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Archive for ‘Visual Communication’


WANT.

Well, in my case, GET, ’cause they already offered us a set, making this a thoroughly tainted recommendation.

But… but… Dude, this looks so cool! So does the app. Very story-machine-ish.


Issue Maps!

Here’s another fun one to throw into the “Is it Comics?” basket: illustrated issue maps like this one.

An easy “no” in cases where it’s just words (like in this classic from Mr. F) but a more interesting question when the pictures do more of the talking.

If you go far enough, would it start to look a little more like this?

[Thanks to Dafna from Carnegie Mellon for reminding me of these crazy, wonderful charts]


Cartoonists: You Can Do This!

If you can write and draw comics, you can give a great presentation.

Presentation software is incredibly easy to learn. Pick good pictures and some stories to go with them and you’re set. If you’re a little shy, just read one of your comics; maybe one or two panels per slide.

Dave McKean isn’t Steve Jobs or anything in the above video. But compared to 99% of all presenters, he’s mesmerizing. Why? Because his work speaks for itself. And Dave has lots and lots of cool pictures and stories to share.

Pictures blow bulleted lists out of the water, and cartoonist know pictures. Why don’t more of us do this?


Drawing your Attention to Drawing your Attention

Great post by Aaron Diaz on Focal Points.

[via several people, including Kate Beaton, but I think the first was an email from Spencer Greenwood]


Cause and Effect

Ed Piskor offers a great round-up of that peculiar comics phenomenon: the single panel in which an action and its consequences/reactions share the same visual instant.

[via BoingBoing via Mike Fortress]


Friday Odds and Ends

Not comics, but everybody keeps sending me I am Sitting in a Video Room (be sure to watch the other 999!) and this recent news piece on “the writer who couldn’t read” on the assumption that I’d find them interesting—which I did, so here they are.

Via Spurge, his annual Comic-Con Survival Guide and an awesome Jack Kirby Quote.

Finally, here are some nice immersive comics pages from concept artist Justin coro Kaufman.

So, yeah… truly random, but there you go. Go back to playing Angry Birds and enjoy the weekend!


Spiegelman was Right! (again)

Running late this morning, so just time for a quick one.

Paul Laroquod points to an interesting Scientific American article about the history, influence, and value of simplified line art and its relatives. Along the way, they point out a correlation between great line artists and lazy eyes.

Art Spiegelman has been saying for years that his own impaired vision in one eye probably influenced his own 2-D world of comics and art, but I doubt he ever expected science to back him up.


Time and Again by Jacques Khouri

Here’s an elegant variation on some spatial ideas that’ll be familiar to regular readers (at least the theory nerds among you).

I liked it a lot. You might too.

Thanks to Rachelle for the pointer.


Can’t… Stop… Watching…

One of the things I love about this cheerfully insane page is that but for the load times, this is something that could have been approximated with software dating back to the early nineties.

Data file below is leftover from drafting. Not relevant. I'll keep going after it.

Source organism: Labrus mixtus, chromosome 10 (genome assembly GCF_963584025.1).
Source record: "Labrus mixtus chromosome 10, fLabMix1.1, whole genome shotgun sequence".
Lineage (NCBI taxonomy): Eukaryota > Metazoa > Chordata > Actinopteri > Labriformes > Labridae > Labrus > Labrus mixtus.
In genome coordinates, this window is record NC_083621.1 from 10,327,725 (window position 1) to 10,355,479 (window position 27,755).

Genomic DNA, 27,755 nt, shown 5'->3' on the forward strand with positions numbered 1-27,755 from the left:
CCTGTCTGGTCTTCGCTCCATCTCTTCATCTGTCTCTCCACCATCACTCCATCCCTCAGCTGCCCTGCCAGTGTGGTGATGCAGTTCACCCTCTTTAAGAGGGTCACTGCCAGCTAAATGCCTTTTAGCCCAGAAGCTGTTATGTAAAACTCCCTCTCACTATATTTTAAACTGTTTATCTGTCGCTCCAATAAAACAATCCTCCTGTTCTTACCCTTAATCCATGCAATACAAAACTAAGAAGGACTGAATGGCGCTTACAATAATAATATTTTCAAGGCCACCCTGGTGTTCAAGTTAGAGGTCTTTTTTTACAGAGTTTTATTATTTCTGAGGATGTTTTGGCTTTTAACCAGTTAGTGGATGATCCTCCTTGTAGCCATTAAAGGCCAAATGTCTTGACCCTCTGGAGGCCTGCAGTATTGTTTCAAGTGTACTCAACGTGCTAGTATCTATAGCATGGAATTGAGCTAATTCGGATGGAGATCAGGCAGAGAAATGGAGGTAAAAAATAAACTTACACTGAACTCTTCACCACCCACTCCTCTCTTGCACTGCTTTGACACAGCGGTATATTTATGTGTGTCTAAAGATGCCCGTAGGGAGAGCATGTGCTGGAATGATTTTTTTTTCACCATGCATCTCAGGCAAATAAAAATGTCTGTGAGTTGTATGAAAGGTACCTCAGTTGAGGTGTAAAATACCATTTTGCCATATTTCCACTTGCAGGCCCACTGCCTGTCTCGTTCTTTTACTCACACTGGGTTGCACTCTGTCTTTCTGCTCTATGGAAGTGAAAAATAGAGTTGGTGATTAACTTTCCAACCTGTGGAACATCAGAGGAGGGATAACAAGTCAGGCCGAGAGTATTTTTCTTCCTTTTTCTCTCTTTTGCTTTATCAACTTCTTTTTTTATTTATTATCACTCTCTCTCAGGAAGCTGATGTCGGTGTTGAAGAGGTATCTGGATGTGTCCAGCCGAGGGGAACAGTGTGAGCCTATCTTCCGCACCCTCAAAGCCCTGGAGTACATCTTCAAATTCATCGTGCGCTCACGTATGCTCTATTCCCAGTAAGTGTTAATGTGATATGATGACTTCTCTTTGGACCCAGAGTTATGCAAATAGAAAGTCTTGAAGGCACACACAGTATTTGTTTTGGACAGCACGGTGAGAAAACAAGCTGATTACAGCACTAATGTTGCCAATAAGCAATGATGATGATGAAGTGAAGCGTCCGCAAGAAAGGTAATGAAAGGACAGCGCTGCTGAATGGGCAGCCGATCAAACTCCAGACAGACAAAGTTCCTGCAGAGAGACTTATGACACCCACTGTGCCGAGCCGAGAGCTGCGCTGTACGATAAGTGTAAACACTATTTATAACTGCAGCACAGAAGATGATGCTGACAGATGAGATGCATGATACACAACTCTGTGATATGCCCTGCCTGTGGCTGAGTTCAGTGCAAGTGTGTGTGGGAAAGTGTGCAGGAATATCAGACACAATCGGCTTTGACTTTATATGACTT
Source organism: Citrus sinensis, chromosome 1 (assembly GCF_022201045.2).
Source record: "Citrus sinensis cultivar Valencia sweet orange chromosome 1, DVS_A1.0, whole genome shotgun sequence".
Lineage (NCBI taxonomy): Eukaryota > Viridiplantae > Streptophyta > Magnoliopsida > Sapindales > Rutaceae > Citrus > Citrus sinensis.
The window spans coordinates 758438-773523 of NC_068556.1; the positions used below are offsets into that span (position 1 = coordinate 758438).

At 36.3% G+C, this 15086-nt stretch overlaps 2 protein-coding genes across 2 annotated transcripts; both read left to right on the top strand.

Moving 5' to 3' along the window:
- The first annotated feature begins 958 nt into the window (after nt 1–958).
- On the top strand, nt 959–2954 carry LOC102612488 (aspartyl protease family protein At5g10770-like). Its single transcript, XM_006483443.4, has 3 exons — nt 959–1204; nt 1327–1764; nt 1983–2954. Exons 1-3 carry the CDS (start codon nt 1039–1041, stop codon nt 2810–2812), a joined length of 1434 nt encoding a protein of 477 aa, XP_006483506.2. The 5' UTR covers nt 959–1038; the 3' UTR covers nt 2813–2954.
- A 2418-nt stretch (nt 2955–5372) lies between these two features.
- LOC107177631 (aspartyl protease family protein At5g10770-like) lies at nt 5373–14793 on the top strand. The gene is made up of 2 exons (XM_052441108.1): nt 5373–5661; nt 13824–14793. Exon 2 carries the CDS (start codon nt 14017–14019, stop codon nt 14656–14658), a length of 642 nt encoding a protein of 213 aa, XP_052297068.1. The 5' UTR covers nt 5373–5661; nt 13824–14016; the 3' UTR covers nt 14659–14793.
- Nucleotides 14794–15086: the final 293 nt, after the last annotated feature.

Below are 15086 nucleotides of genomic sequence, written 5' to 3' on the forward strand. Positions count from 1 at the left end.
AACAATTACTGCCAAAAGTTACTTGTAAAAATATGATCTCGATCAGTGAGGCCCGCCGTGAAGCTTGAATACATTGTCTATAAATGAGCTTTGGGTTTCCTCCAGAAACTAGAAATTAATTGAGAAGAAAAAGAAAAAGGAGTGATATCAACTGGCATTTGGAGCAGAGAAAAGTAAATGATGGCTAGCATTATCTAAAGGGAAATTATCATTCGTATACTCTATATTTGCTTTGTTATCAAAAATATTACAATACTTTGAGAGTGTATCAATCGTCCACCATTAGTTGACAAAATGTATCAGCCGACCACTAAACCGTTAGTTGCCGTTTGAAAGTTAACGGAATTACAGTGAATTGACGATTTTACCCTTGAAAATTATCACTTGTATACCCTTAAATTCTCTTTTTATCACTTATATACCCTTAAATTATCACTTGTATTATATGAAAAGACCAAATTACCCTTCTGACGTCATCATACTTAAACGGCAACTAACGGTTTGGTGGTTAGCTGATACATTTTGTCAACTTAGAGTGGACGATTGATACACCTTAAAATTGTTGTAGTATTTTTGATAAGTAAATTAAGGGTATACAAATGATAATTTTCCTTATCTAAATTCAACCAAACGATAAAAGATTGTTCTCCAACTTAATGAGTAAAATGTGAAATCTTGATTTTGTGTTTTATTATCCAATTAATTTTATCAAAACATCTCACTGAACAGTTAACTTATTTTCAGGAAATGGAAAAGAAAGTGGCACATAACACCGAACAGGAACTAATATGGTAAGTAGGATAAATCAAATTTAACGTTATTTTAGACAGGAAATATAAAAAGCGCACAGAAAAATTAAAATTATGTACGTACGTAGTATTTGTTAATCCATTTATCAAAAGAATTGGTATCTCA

We sometimes neglect the fact that when we graduate from one generation of technologies to the next, that doesn’t mean we’ve exhausted the creative possibilities of the previous ones. The advent of CSS or PHP didn’t negate the inventiveness of something like this brain-scrambling oldie, for example, it just opened the door to new shenanigans.

Creativity is backwards compatible!

[link via... um, I don't know! Who told me about this??]

[Oh WAIT! Chuck in the comments points out that the same artist has a Webcomic! THAT'S probably what led me there. Definitely check out this equally long-loading but nevertheless great comic!]


What Learning Looks Like

Pictures Work.

When I took on the Google Chrome comic, one of the lures of the job was a chance to use a bully pulpit to show how simple pictures could make complex ideas understandable and memorable. My medium was comics of course—and comics have some unique advantages in this regard—but others have been doing impressive work in animation along the same lines (this, for example).

The trick in either comics or animation is to embody your ideas rather than sugarcoat them; to make plain, through images, the patterns and concepts you see clearly in your head, secure in the knowledge that even the most byzantine, advanced, jargon-laced topic probably rests on a few fat visual metaphors almost anyone can grok with a little explanation.

Treading a middle ground between static and moving images is this 10-minute video featuring Jeremy Rifkin and drawn/animated by the smart folks at Cognitive Media* for The RSA. It’s a joy to watch and it made me wonder how much better the learning experience in school settings could be if they incorporated even a fraction of the enthusiasm and visual lucidity on display here (albeit, sped up to a superhuman degree).

More videos in the RSAanimate series can be found here.

I don’t use the word “revolutionary” lightly—well, okay, maybe I do—but the trend toward visualizing information in education (in combination with a growth in visual literacy) is a genuine opportunity for a revolution we desperately need.

*Thanks to Austin in the comments thread for identifying Cognitive and dropping them a line. It turns out that I’ve actually met Cognitive’s Andrew Park, when he sat in on my workshop at MCAD a few years back. Small world!

[And thanks to Jared Finkelstein for first pointing out the video]